World Council of Churches

A worldwide fellowship of churches seeking unity, a common witness and Christian service

You are here: Home / Resources / Documents / WCC Executive Committee / Sigtuna, September 1993 / Statements on the Middle East

Statements on the Middle East

The Executive Committee of the World Council of Churches, meeting in Sigtuna, Sweden, 14-20 September 1993, warmly welcomes the exchange of letters of mutual recognition between the leaders of Israel and the Palestine Liberation Organization, and the subsequent signing in Washington, D.C. of an agreement to establish a transitional Palestinian Interim Self-Government Authority in the occupied territories of the West Bank and the Gaza Strip.

01 September 1993

The Executive Committee of the World Council of Churches, meeting in Sigtuna, Sweden, 14-20 September 1993, warmly welcomes the exchange of letters of mutual recognition between the leaders of Israel and the Palestine Liberation Organization, and the subsequent signing in Washington, D.C. of an agreement to establish a transitional Palestinian Interim Self-Government Authority in the occupied territories of the West Bank and the Gaza Strip.

These unprecedented actions constitute a significant step in the direction for which the WCC has hoped and prayed ever since it was formed 45 years ago.

For over four decades, the WCC has repeatedly issued calls for good-faith dialogue leading to a peaceful settlement. The V. Assembly (Nairobi, 1975) put it in these words:

Although the parties have not trusted one another sufficiently until now to engage in dialogue, full mutual recognition by the parties must be seen not as a precondition to, but rather as a product of the negotiation. We call upon all parties to take those steps essential to negotiations with hope for success. Among these steps, we emphasize the cessation of all military activity, both regular and irregular, including terrorism.

For the breakthrough achieved in the present negotiations, and for the wisdom and patience of the mediators, we give thanks to God.

Important as it is, however, this agreement does not yet ensure peace, nor does it guarantee justice. On both sides, serious, even potentially violent divisions remain as a result of the concessions that have been necessary to reach an accord.

Implementation is the key. The "Declaration of Principles" subscribed by the leaders of the PLO and the State of Israel does constitute a commitment to continue negotiations whose goal is the implementation of UN Security Council resolutions 242 and 338, which by international consensus lay out the fundamental conditions for security, lasting peace and justice for Israel, the Palestinian people and the Arab States.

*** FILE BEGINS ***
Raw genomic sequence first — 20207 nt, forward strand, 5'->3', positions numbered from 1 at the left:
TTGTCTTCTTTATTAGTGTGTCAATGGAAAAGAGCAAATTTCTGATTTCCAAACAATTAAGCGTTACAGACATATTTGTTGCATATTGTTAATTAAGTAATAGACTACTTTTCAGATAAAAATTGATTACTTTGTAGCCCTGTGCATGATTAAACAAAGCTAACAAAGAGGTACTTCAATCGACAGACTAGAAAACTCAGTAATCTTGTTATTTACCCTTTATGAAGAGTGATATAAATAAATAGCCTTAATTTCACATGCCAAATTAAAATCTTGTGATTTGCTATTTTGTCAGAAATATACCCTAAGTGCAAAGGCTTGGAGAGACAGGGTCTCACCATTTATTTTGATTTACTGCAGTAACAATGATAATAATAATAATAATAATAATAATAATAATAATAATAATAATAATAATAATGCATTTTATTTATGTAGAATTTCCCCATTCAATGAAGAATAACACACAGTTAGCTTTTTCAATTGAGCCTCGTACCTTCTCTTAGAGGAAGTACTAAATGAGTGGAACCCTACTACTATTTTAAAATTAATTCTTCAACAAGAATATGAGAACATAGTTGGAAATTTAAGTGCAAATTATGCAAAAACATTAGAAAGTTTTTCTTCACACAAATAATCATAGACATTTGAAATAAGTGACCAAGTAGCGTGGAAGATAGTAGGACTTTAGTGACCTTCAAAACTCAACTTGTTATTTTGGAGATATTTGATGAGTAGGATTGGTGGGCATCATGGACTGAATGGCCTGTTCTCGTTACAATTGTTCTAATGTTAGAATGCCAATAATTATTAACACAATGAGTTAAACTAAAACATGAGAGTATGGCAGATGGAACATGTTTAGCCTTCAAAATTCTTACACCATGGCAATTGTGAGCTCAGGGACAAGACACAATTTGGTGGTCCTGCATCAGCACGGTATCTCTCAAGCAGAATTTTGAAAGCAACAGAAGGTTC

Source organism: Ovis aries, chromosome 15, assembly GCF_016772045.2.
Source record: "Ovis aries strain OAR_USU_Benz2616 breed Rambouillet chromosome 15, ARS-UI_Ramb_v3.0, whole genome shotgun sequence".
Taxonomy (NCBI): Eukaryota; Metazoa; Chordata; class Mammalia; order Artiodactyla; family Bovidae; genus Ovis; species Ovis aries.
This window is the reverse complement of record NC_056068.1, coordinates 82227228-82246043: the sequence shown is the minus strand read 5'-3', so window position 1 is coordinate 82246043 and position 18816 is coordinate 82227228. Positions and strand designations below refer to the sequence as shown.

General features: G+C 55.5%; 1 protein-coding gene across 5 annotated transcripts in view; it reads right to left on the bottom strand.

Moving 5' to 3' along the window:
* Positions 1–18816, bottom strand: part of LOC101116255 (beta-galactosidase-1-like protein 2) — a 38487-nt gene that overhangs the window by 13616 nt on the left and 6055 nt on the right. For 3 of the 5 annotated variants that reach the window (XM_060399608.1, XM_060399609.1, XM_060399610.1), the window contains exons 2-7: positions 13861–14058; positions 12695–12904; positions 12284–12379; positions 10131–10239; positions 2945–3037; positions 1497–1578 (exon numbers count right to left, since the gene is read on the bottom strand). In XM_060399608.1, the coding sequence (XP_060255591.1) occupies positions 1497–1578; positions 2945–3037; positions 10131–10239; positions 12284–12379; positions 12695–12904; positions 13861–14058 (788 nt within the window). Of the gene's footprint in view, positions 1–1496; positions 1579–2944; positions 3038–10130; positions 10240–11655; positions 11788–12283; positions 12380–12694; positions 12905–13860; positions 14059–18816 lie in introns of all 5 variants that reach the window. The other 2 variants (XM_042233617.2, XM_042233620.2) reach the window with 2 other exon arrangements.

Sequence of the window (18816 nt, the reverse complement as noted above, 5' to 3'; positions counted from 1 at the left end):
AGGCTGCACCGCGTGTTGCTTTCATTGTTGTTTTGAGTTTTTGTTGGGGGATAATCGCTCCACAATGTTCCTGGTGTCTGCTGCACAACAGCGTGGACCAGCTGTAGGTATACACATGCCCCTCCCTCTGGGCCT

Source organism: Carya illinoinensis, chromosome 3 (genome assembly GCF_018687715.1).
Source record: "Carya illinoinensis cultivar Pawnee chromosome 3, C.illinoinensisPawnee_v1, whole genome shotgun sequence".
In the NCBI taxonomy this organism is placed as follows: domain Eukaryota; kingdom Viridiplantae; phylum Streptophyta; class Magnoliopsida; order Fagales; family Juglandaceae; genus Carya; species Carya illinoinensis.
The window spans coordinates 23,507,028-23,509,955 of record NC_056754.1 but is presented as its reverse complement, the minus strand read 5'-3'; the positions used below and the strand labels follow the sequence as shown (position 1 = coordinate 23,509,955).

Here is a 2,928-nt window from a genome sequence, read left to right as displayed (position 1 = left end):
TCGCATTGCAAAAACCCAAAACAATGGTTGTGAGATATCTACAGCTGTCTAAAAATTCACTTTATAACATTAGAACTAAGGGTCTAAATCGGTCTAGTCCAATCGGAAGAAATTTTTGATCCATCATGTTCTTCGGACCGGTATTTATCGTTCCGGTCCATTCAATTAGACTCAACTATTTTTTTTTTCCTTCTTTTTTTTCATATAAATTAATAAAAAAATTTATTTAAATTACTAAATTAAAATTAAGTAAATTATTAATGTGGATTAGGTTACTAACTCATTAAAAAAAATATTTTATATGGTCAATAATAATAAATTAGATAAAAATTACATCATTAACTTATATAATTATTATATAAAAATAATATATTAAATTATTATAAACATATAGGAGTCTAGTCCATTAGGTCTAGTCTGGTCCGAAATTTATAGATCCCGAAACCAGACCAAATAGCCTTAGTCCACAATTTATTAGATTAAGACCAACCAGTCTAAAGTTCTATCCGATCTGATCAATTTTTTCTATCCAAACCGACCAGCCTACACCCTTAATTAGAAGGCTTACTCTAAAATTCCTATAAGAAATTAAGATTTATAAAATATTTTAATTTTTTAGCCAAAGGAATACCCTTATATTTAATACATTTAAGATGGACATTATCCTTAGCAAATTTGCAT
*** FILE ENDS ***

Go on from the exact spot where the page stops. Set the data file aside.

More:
Many significant issues remain to be resolved, among them: the complete withdrawal of all Israeli forces from all the occupied territories, the future of Israeli settlements, the resettlement of refugees, and the restoration of the full rights of the Palestinian people. The future status of Jerusalem is also subject to further negotiation, and the principle long advocated by the WCC that the destiny of the holy city must be defined through a genuine partnership between followers of Judaism, Christianity and Islam has yet to be affirmed.

Implementation of this agreement, and further negotiations within this auspicious new framework can succeed and achieve the goals of justice and security for all the peoples of the region only through the exercise of extraordinary political will and imagination, not only by the immediate parties to the continuing talks, but by major powers beyond the region.

We reiterate our commitment to the churches and to the peoples in the Middle East, and assure Jews and Muslims who have laboured sacrificially for peace of the WCC's continuing solidarity in this hopeful, yet trying time.

We renew the WCC's call to churches all over the world to remain constant in prayer, and urge them:

1. to support vigorously the continuation of this process,
2. to redouble efforts to assist the Palestinian people in the reconstruction of their ruined homes and economies, and
3. to engage in continuing dialogue with Jews and Muslims as a means of participating in the process of building and discovering how to live together harmoniously in mutually supportive communities.

We pray, with the psalmist, that justice and peace might soon embrace throughout the Middle East, in order that the ancient promise of the prophet Isaiah might be fulfilled, that "they shall not hurt or destroy in all my holy mountain." (Ps. 85, Is. 11:9)